Investors in DryShips (NASDAQ:DRYS) really have me scratching my head. This dry bulk carrier, which transports iron, coal, ore, and grains all over the world via its ships, only recently IPOed in February 2005, along with fellow vessel operators and 2005 IPOs Quintana Maritime (NASDAQ:QMAR), Eagle Bulk Shipping (NASDAQ:EGLE), and Genco Shipping & Trading (NASDAQ:GSTL). For the sheer cyclical nature of the industry, it strikes me as a foolish (small f) investment. Philip Durell drove this home in an excellent article last year about the dangers of investing in operators which appear, on the surface, dirt cheap.

However, DryShips is especially risky, as a careful scrutinizing of the company's SEC filings should be enough to turn any investor's hair white.

That is, if its second-quarter earnings report doesn't do the job for you already. Revenues were down 31% year over year, to $51.5 million, and net income dropped 72%, to $12.1 million. Time charter equivalent rates, a standard industry measure, slipped from $34,691 last year to $20,603 this quarter. Time charter rates for the Capesize class of ships dropped from $59,052 to $31,829 year over year.

If rates begin to return to historical levels, investors would do well to keep in mind that, from 1994-2002, the Capesize rates were rarely above $10,000. It looks like an awfully bubbly market if you ask me, even for skilled operators like Excel Maritime Carriers (NYSE:EXM) and tankers General Maritime Carriers (NYSE:GMR) and Tsakos Energy Navigation (NYSE:TNP).

However, historical time charter rates are the least of my concerns when it comes to DryShips. CEO George Economou seems to have little concern about individual investors, as former Barron's editor Kathryn M. Welling pointed out in a newsletter column last year titled "The Golden Fleece?" "It was surreal," a source told Welling in relation to DryShips' IPO. "When someone asked why he was doing the deal, here-now, [Economou] actually said, basically, 'Because Americans are the dumbest investors around, and there's lots of liquidity in this market.'"

Listen to this one, though. According to its filings, Dryships' ships are managed and chartered by a privately held firm called Cardiff Marine. Mr. Economou controls a foundation that owns 70% of Cardiff and 35.5% of Dryships. Since Cardiff is a separate entity from Dryships, Mr. Economou can then manage other ships in competition with Dryships. To quote from Dryships' 20-F filing: "In particular, Cardiff may give preferential treatment to vessels that are beneficially owned by related parties because Mr. Economou and members of his family may receive greater economic benefits."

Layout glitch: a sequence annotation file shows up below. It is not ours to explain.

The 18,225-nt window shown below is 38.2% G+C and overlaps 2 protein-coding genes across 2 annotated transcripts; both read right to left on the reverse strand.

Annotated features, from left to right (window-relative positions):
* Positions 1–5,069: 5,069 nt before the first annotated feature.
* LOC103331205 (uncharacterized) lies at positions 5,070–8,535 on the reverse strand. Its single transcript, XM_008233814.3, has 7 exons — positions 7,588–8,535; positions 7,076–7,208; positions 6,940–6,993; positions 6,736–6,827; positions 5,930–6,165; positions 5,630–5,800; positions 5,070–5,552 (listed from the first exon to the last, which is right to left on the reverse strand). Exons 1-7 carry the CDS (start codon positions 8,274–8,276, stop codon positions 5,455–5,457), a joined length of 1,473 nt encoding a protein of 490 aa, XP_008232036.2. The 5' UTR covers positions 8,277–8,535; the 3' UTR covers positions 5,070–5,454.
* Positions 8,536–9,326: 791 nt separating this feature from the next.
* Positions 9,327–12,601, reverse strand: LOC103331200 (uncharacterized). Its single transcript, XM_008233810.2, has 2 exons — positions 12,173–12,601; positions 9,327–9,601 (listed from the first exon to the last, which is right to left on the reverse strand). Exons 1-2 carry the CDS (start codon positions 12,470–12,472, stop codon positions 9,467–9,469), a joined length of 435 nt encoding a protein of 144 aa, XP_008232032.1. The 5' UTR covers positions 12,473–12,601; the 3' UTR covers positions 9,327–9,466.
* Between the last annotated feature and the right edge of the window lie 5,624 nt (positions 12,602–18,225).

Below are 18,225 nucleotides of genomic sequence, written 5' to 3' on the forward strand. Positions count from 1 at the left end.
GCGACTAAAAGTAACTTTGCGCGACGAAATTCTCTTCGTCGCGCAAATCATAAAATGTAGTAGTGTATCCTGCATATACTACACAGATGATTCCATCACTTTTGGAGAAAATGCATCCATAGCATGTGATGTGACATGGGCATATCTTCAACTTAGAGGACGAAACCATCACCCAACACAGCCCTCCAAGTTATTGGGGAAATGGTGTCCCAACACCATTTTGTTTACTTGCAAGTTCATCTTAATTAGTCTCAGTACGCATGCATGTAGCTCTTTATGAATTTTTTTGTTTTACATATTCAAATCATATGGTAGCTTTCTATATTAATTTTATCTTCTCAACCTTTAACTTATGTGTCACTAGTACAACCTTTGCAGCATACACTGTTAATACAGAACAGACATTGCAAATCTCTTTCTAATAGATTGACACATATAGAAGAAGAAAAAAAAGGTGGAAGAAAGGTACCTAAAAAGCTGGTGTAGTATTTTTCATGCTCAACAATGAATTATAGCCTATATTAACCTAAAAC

If that is not enough to convince investors to run away screaming, perhaps the fact that management issued a special dividend of $69 million to the Economou family prior to the IPO -- which was essentially all of the company's retained earnings up until that point, leaving just $7 million in cash on the balance sheet -- will do the trick.

Still with me? What about the fact that Mr. Economou ran Alpha Shipping, a virtually identical vessel operator, into bankruptcy in 1999 while burning through $175 million in capital in less than a year. Or that the company has other conflicts of interest, such as when Economou used the capital raised in the DryShips IPO to buy five ships off his sister. It's no small wonder that management saw the need to make the distinction in the earnings release that it was purchasing carriers from "unaffiliated" parties for once.

If you ask this Fool, management like this, combined with a bubbly marketplace for vessel operators -- well, I'd have to say, add this one to the list of companies whose fair value is zero.

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Fool contributor Stephen Ellis does not own shares in any companies mentioned. You can see his holdings for yourself . Krispy Kreme is a former Stock Advisor recommendation. The Motley Fool has a steelydisclosure policy.

This article represents the opinion of the writer, who may disagree with the “official” recommendation position of a Motley Fool premium advisory service. We’re motley! Questioning an investing thesis -- even one of our own -- helps us all think critically about investing and make decisions that help us become smarter, happier, and richer.